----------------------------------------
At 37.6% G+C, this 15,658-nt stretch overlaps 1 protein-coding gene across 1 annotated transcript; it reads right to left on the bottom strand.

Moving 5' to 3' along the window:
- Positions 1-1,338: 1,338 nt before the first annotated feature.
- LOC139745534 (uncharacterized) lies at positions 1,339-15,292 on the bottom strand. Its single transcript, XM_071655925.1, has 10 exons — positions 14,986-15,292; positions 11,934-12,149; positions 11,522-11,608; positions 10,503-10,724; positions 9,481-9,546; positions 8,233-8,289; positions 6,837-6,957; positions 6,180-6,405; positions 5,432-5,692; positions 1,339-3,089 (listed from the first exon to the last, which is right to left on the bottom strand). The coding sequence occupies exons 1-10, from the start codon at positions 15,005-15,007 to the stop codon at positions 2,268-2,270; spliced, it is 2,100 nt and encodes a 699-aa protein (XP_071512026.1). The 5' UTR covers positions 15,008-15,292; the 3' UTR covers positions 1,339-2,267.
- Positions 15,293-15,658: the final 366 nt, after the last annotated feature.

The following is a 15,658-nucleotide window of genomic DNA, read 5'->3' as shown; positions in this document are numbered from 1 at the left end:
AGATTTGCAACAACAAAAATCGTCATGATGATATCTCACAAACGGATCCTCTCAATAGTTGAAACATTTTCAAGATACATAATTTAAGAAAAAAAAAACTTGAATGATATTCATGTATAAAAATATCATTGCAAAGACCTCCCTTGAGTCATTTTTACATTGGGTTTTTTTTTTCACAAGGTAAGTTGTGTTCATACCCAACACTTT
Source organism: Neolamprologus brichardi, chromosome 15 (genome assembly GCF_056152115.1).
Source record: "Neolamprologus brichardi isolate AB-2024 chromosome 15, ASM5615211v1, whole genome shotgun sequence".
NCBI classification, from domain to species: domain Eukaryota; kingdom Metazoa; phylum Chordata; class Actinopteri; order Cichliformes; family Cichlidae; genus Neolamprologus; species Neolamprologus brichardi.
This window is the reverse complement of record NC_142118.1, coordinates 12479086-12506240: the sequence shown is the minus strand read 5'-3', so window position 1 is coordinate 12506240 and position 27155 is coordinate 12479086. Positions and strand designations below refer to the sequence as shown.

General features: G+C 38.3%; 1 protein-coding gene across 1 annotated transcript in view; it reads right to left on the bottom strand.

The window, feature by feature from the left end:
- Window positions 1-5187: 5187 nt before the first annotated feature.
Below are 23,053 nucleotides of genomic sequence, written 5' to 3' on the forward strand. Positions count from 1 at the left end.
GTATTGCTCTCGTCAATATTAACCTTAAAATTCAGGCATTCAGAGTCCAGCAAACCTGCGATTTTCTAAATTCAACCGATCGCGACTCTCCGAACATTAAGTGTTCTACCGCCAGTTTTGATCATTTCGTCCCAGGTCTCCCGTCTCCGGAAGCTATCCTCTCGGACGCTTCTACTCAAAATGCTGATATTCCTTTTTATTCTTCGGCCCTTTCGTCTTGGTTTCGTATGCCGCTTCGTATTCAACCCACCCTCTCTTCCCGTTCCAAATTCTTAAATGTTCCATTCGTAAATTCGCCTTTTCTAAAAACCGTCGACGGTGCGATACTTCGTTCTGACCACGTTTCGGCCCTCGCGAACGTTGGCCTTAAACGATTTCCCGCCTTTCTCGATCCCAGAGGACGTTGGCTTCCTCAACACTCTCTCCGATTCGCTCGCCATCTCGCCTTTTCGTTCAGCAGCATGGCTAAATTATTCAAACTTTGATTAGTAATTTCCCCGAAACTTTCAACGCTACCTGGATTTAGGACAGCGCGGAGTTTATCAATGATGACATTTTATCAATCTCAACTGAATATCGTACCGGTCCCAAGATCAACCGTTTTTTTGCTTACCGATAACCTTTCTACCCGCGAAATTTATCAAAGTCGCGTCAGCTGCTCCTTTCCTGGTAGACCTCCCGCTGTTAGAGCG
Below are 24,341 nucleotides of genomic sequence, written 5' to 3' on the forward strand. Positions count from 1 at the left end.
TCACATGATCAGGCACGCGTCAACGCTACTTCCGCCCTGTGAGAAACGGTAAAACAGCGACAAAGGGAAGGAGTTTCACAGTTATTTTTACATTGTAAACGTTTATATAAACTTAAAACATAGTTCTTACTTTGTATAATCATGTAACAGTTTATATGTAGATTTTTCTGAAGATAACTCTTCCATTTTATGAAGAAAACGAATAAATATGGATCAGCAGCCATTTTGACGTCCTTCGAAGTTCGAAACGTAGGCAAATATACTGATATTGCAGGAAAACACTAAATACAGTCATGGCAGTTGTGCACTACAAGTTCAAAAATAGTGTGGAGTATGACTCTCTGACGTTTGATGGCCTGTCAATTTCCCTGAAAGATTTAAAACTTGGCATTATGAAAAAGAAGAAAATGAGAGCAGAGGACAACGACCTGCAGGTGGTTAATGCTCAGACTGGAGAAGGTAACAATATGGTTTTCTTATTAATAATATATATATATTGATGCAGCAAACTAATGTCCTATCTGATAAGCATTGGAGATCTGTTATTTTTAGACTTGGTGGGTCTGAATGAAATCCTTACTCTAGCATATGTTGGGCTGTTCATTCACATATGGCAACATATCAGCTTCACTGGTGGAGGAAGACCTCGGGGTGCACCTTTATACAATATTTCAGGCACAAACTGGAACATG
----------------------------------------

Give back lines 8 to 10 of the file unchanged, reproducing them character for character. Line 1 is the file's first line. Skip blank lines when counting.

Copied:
Source organism: Neolamprologus brichardi, chromosome 15 (genome assembly GCF_056152115.1).
Source record: "Neolamprologus brichardi isolate AB-2024 chromosome 15, ASM5615211v1, whole genome shotgun sequence".
NCBI classification, from domain to species: domain Eukaryota; kingdom Metazoa; phylum Chordata; class Actinopteri; order Cichliformes; family Cichlidae; genus Neolamprologus; species Neolamprologus brichardi.